Wednesday, July 12, 2017

To There and Back Again

As I mentioned last time, I was recently in West Virginia visiting with my mother. Here are a few pictures from the trip.

Although we drove through rain most of the way, were still able to make decent time--7 hours with stops.

It was still raining when we got there, so we spent a while outside with my mother just listening to and watching the rain. It was very pleasant and yet another thing that you don't think about missing until you realize it through someone else's perspective.

My mother's nursing home is on a hill surrounded by woods. There is a paved walking path outside that we took her on 2-3 times a day. We saw lots of birds, bunnies, deer, and this millipede. After seeing this creepy-crawly, I figured out the difference between a centipede and a millipede. Centipedes usually have one pair of legs attached to each segment. Millipedes usually have two pair of legs attached to each segment. If you look carefully at the picture, you will see two legs attached to each part. Sometimes of them are together and sometimes of them are apart 

Every time we go to visit my mother, we sort through some of the things in her house. This time I found old papers containing this Easter Card I made in 3rd grade. The interesting thing about all of this sorting is just when we think we have found all of something, we find more. Just like I thought I had already gone through all of my things and then found more of them this time.

We decided to take the back way home and make a few stops along the way. The main destination was Blackwater Falls. This is where Ward and I spent our honeymoon, so to speak. A better description would be this is where we spent our wedding night and was the first stop on our 3-day drive to New Orleans where we were going to live. Neither of us remember much about that time other than how tired we were. So we wanted to visit the falls when we had time to relax and enjoy them.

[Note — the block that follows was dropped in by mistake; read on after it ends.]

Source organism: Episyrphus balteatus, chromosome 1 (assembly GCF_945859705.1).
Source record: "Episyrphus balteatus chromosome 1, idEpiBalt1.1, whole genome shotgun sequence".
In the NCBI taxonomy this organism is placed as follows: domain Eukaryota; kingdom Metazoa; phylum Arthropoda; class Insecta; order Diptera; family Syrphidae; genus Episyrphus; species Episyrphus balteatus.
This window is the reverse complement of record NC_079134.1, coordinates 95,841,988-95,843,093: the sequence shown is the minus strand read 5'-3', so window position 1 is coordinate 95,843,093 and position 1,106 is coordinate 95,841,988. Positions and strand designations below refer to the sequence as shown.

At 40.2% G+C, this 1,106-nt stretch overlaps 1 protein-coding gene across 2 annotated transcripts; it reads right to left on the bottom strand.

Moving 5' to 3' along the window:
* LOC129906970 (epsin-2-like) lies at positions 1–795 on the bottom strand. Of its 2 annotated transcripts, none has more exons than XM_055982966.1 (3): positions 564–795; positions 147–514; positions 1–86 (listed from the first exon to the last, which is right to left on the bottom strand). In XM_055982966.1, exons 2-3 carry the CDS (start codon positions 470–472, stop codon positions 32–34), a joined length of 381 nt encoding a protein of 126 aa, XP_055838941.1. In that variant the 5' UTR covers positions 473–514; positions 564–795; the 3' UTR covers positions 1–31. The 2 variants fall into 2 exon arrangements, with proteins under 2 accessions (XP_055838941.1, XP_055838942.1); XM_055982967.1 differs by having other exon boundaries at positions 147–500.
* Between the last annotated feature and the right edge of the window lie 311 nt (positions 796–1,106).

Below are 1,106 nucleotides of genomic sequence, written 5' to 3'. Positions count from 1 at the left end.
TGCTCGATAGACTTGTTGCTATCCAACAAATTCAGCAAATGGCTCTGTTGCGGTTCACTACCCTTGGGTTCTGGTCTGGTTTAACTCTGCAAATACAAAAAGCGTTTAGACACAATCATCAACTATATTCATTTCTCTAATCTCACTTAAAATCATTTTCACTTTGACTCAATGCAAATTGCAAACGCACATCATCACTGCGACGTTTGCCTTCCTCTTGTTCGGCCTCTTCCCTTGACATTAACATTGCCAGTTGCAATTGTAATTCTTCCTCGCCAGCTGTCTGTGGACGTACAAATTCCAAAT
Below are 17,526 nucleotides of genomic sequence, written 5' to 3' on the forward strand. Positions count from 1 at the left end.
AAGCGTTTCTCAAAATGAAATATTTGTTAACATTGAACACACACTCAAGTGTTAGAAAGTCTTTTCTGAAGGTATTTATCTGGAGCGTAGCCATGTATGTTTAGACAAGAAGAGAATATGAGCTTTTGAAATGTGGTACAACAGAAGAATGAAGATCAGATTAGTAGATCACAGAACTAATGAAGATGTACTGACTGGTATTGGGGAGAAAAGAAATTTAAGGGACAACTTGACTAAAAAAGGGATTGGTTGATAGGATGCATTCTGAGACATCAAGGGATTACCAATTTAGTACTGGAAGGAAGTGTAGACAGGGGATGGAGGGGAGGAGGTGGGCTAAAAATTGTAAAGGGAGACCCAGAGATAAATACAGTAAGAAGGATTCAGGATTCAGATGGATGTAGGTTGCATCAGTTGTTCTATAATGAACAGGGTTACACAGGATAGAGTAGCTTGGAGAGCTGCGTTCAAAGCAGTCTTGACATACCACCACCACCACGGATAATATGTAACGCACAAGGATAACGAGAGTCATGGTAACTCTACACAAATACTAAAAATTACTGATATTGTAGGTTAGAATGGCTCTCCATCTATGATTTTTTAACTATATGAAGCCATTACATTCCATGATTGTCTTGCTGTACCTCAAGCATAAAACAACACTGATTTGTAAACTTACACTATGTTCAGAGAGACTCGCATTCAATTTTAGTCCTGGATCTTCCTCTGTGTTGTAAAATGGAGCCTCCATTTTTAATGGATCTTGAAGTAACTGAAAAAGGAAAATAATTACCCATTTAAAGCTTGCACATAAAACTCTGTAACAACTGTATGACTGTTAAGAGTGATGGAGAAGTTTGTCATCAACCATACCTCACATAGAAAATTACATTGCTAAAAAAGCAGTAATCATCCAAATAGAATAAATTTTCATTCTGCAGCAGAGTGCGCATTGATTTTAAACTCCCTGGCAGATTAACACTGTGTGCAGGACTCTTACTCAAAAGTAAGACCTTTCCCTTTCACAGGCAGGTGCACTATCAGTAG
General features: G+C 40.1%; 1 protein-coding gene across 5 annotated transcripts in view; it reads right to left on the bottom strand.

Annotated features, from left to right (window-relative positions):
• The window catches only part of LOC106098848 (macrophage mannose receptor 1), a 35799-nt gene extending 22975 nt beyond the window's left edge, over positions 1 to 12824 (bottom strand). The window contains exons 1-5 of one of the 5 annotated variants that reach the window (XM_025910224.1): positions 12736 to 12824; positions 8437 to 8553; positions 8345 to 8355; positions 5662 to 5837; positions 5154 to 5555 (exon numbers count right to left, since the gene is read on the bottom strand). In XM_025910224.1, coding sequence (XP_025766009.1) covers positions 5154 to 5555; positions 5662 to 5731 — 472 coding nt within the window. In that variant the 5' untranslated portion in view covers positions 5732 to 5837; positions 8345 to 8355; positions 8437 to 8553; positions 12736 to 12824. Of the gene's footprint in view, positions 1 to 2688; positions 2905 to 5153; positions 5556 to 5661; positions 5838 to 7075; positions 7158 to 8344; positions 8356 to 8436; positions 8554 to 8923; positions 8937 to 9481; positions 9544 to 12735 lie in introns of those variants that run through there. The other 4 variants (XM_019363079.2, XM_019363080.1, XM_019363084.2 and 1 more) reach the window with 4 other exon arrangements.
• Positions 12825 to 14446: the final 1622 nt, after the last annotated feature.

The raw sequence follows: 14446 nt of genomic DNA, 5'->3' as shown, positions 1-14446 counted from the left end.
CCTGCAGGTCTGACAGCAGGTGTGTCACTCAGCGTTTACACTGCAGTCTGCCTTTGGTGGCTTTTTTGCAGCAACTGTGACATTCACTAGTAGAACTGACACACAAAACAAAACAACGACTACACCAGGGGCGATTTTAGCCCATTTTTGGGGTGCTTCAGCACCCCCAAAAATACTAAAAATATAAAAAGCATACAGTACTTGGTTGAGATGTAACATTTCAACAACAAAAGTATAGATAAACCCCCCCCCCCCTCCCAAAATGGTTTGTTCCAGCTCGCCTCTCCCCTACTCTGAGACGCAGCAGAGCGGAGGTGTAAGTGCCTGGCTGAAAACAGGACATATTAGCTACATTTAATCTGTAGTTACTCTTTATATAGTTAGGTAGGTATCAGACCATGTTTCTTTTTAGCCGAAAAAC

We also saw rhododendron in the woods. Rhododendron is native to West Virginia and became the state flower in 1903.

This is the base of a rhododendron and it brought back memories of geology field camp. There were huge thickets of rhododendron, so large that you couldn't find a way around them, so you had to go through them. However, the branches were just big enough that you couldn't bend them but big enough you couldn't break them making the traverse quite difficult. Oh, and to top it all off, there were usually greenbrier vines with thorns laced through out. Fun, fun.

There's the first part of the trip. Tomorrow, I'll show you the rest. Until then...